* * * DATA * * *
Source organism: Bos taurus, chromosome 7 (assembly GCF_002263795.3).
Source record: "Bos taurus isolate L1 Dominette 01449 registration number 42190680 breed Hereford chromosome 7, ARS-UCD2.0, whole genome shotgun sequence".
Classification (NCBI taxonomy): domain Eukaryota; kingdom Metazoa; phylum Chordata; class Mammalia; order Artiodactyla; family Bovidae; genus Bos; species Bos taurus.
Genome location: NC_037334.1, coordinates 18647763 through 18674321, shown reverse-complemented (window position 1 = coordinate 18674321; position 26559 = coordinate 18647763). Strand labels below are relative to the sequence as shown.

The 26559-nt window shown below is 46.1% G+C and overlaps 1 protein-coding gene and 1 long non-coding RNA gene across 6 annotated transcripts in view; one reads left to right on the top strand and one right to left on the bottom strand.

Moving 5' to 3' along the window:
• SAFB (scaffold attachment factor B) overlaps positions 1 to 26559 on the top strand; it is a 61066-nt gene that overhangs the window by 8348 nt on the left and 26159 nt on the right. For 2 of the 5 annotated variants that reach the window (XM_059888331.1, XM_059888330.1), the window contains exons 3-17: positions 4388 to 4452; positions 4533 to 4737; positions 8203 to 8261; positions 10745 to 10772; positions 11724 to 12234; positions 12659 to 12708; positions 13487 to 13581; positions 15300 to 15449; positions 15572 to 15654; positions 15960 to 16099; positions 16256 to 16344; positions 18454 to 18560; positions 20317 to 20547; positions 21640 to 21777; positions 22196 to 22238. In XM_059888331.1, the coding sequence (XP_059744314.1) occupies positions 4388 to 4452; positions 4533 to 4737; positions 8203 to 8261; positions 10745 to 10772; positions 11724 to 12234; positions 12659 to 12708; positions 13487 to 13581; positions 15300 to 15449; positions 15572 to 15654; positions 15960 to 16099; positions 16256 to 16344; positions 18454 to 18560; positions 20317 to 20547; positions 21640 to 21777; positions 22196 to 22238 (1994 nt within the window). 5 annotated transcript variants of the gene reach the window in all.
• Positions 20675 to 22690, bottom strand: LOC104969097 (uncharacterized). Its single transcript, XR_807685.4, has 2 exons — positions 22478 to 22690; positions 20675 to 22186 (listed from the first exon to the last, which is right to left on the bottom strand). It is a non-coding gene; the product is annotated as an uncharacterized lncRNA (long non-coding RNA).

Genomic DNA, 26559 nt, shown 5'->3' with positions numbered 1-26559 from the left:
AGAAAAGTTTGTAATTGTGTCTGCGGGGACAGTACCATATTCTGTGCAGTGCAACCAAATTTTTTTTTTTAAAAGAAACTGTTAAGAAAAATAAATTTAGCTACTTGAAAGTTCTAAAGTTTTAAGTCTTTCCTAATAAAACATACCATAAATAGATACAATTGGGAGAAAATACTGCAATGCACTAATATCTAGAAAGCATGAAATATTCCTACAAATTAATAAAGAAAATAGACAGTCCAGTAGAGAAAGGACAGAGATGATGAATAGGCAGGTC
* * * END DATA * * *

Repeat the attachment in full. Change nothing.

Source organism: Bos taurus, chromosome 7 (assembly GCF_002263795.3).
Source record: "Bos taurus isolate L1 Dominette 01449 registration number 42190680 breed Hereford chromosome 7, ARS-UCD2.0, whole genome shotgun sequence".
Classification (NCBI taxonomy): domain Eukaryota; kingdom Metazoa; phylum Chordata; class Mammalia; order Artiodactyla; family Bovidae; genus Bos; species Bos taurus.
Genome location: NC_037334.1, coordinates 18647763 through 18674321, shown reverse-complemented (window position 1 = coordinate 18674321; position 26559 = coordinate 18647763). Strand labels below are relative to the sequence as shown.

The 26559-nt window shown below is 46.1% G+C and overlaps 1 protein-coding gene and 1 long non-coding RNA gene across 6 annotated transcripts in view; one reads left to right on the top strand and one right to left on the bottom strand.

Moving 5' to 3' along the window:
• SAFB (scaffold attachment factor B) overlaps positions 1 to 26559 on the top strand; it is a 61066-nt gene that overhangs the window by 8348 nt on the left and 26159 nt on the right. For 2 of the 5 annotated variants that reach the window (XM_059888331.1, XM_059888330.1), the window contains exons 3-17: positions 4388 to 4452; positions 4533 to 4737; positions 8203 to 8261; positions 10745 to 10772; positions 11724 to 12234; positions 12659 to 12708; positions 13487 to 13581; positions 15300 to 15449; positions 15572 to 15654; positions 15960 to 16099; positions 16256 to 16344; positions 18454 to 18560; positions 20317 to 20547; positions 21640 to 21777; positions 22196 to 22238. In XM_059888331.1, the coding sequence (XP_059744314.1) occupies positions 4388 to 4452; positions 4533 to 4737; positions 8203 to 8261; positions 10745 to 10772; positions 11724 to 12234; positions 12659 to 12708; positions 13487 to 13581; positions 15300 to 15449; positions 15572 to 15654; positions 15960 to 16099; positions 16256 to 16344; positions 18454 to 18560; positions 20317 to 20547; positions 21640 to 21777; positions 22196 to 22238 (1994 nt within the window). 5 annotated transcript variants of the gene reach the window in all.
• Positions 20675 to 22690, bottom strand: LOC104969097 (uncharacterized). Its single transcript, XR_807685.4, has 2 exons — positions 22478 to 22690; positions 20675 to 22186 (listed from the first exon to the last, which is right to left on the bottom strand). It is a non-coding gene; the product is annotated as an uncharacterized lncRNA (long non-coding RNA).

Genomic DNA, 26559 nt, shown 5'->3' with positions numbered 1-26559 from the left:
AGAAAAGTTTGTAATTGTGTCTGCGGGGACAGTACCATATTCTGTGCAGTGCAACCAAATTTTTTTTTTTAAAAGAAACTGTTAAGAAAAATAAATTTAGCTACTTGAAAGTTCTAAAGTTTTAAGTCTTTCCTAATAAAACATACCATAAATAGATACAATTGGGAGAAAATACTGCAATGCACTAATATCTAGAAAGCATGAAATATTCCTACAAATTAATAAAGAAAATAGACAGTCCAGTAGAGAAAGGACAGAGATGATGAATAGGCAGGTC